False Mask of Martyrdom - Who is the victim hear?

Sobriety Navigator: The False Mask of Martyrdom.  Who is the victim, here? 

During the process of recovery, it clearly comes to light that people always seek the familiar. There is comfort in the familiar. The familiar appears to be a safe place because it is predictable.  Unfortunately, just because something is familiar does not mean it is safe. 

People in recovery will often place themselves in the middle of situations similar to those they experienced as a child. Only this time, they feel that they are in control and are going to change the outcome and get what they want and need.  This can be a big mistake with bad consequences. The addict may marry or “join up” with a partner that puts them right back into that childhood nightmare.  That “nightmare” partner is known as a co-alcoholic or co-dependent

Co-dependents were usually victims at some point in their lives. They may have experienced some form of child abuse from addicted parents. They might have had a weird uncle that was a little too friendly.  But, whatever the cause, they now have an over-powering need to be “right.” They will do whatever it takes to be right and get the acknowledgment and recognition they yearn for.  The lengths they will go to in order to prove they are right can destroy their judgment. Instead, they will blindly forge forward, ready to prove their point, armed with displaced anger and toxic shame. This combustible combination is the precursor for rage.  The inevitable outburst of violence will have devastating effects on themselves, their families, and their children. 

Many people in 12 step program recovery will speak about their trouble with the law because of acts of domestic violence they perpetrated on their spouses. It seems they were always working on their anger problem. They often brought up the fact that, through therapy, they became aware that they were also victims of domestic violence. They spoke of instances where they ignored the signals that they were involved with a psychological and emotional perpetrator of abuse. With no apparent provocation, their partner would make belittling, demeaning, condescending jabs at them. They would try to mask many of these jabs under the guise of well-intended motivational exercises because, after all, they are only trying to help you. They will make statements like, “I’m only saying these things because I love you and want you to be the person I know you can be.”

As time goes on and the dysfunction accelerated, they found that attempting to avoid or detach from the agitator only made them angrier and more aggressive. When backed into a corner from the full raging onslaught of mental and emotional abuse perpetrated by the co-dependent, they strike back. With no healthy coping skills to begin with, the alcoholic will lash out and become violent. And once again the co-dependent/co-alcoholic gets to relish in their false martyrdom. They are the helpless victim. Whatever they do is justified. They are good and the physically violent spouse is bad. Most people have heard the saying, “Beat me beat me it feels so good when you stop.”  And the dance continues.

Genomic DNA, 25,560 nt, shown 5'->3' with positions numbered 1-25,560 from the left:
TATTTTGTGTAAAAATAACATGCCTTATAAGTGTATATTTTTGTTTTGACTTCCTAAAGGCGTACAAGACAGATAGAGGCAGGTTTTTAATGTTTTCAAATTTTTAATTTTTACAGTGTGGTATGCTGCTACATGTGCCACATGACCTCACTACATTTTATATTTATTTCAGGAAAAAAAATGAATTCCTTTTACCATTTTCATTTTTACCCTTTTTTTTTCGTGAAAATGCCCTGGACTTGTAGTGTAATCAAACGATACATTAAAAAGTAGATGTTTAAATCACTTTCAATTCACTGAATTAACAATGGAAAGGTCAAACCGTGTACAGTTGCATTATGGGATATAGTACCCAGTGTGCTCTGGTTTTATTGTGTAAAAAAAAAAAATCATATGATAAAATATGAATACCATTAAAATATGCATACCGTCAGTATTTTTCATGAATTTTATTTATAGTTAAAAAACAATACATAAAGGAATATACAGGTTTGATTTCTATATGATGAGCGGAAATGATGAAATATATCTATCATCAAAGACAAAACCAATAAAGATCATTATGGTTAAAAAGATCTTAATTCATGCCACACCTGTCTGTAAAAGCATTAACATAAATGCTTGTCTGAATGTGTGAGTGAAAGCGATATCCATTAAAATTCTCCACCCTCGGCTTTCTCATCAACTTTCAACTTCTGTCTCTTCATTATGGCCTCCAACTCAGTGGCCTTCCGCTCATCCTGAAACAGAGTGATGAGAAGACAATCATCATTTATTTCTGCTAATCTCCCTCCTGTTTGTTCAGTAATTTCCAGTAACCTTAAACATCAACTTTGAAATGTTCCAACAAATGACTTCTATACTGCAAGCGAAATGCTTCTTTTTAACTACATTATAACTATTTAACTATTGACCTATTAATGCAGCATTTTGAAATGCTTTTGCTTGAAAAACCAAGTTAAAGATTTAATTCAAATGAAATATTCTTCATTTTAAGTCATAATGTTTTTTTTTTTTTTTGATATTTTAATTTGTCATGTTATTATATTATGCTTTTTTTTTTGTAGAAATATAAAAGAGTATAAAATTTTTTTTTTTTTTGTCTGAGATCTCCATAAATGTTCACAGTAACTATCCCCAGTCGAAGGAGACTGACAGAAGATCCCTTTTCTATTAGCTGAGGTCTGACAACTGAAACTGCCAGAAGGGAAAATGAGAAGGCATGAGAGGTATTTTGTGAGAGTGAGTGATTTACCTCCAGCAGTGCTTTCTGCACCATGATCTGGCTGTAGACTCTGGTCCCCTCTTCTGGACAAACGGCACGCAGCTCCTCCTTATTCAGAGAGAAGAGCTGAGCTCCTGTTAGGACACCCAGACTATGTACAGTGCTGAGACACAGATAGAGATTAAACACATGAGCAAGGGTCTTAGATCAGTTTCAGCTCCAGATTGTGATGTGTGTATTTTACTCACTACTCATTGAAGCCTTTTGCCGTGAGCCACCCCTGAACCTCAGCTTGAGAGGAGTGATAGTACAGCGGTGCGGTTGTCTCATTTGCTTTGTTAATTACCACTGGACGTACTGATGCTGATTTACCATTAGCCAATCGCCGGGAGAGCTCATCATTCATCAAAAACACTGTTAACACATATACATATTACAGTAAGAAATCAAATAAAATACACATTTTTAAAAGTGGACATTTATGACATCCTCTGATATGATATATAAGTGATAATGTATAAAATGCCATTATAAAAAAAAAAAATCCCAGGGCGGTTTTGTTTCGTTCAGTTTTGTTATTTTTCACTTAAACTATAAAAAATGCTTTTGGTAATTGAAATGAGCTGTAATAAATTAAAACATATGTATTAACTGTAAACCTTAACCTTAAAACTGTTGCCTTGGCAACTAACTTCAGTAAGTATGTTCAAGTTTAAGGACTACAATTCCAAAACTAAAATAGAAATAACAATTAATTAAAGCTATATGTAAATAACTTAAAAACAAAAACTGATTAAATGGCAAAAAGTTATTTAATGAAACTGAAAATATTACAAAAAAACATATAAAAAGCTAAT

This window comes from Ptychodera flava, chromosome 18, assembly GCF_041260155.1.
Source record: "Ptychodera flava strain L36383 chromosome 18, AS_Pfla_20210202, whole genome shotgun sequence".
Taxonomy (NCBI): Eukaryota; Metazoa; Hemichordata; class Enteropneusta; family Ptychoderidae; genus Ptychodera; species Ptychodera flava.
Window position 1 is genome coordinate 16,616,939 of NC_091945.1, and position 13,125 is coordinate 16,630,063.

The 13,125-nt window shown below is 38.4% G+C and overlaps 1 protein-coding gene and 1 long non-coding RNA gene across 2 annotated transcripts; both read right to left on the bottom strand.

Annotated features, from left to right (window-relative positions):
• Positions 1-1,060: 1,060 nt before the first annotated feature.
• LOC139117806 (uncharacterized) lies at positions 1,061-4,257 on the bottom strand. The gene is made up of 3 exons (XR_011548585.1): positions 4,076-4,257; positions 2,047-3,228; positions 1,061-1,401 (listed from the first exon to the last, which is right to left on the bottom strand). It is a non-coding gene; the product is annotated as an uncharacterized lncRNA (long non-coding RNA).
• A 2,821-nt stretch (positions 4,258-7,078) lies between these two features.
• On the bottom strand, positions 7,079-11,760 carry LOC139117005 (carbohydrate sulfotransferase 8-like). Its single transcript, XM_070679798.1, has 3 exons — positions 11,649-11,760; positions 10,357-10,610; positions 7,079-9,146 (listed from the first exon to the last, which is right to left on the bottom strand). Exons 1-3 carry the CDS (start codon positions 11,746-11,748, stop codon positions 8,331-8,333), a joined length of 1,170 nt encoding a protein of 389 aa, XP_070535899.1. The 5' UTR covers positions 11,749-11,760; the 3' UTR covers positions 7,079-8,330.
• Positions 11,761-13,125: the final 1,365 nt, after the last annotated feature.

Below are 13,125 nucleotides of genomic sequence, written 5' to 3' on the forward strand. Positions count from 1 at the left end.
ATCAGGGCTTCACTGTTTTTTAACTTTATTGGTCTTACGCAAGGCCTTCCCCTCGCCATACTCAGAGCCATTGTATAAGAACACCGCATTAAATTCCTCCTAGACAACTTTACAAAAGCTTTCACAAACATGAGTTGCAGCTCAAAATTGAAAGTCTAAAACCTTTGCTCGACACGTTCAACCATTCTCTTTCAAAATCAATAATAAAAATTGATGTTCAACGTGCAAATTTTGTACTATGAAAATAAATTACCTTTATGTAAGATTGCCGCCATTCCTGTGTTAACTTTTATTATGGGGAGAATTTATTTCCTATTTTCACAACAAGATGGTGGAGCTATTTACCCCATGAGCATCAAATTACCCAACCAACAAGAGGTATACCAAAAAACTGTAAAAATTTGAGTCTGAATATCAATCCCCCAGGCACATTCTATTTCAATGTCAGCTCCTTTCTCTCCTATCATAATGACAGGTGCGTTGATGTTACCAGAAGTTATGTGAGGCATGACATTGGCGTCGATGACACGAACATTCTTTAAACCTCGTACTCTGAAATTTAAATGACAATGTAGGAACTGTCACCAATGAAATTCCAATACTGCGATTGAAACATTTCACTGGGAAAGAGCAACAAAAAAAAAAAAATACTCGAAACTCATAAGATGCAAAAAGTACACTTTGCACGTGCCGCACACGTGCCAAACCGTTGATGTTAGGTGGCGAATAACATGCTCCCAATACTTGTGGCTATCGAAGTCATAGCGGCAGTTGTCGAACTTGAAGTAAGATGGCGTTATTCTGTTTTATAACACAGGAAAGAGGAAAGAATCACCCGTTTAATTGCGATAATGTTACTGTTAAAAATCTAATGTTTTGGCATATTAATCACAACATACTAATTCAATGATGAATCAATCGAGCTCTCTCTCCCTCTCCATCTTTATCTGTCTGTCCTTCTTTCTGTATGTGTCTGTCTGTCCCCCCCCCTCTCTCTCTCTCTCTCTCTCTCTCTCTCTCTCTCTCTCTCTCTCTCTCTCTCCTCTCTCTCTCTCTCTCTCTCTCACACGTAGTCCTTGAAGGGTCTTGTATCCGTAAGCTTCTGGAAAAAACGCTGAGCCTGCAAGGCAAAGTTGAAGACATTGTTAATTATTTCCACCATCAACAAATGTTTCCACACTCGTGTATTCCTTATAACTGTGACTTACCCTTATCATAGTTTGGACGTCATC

When in this blinding, self-centered and self-serving state of aggression, the martyrs have little thought of the consequences to the real innocent victims, the children. The traumatizing effects brought on by the stress, violence and unpredictability can have lasting effects. It is quite common for children who have lived in these environments to develop more anger and resentment with the co-alcoholic/co-dependent for needlessly provoking the alcoholic. The children are being set up to recreate these experiences as adults.  The cycle continues, and another generation of abusers is created. 

We have laws in our society to protect people from physical domestic violence, and we should. What many people are not aware of is that we have laws to protect us against mental and emotional abuse as well. These laws for domestic violence fall under the category of Disturbing the Peace. Unfortunately, many people are unable to identify domestic violence because it is the norm in their household and quite often the homes of their extended families.

Sometimes life hurts...we don't need to keep proving it to ourselves!

By Cynthia Peterson



                                                                                                 



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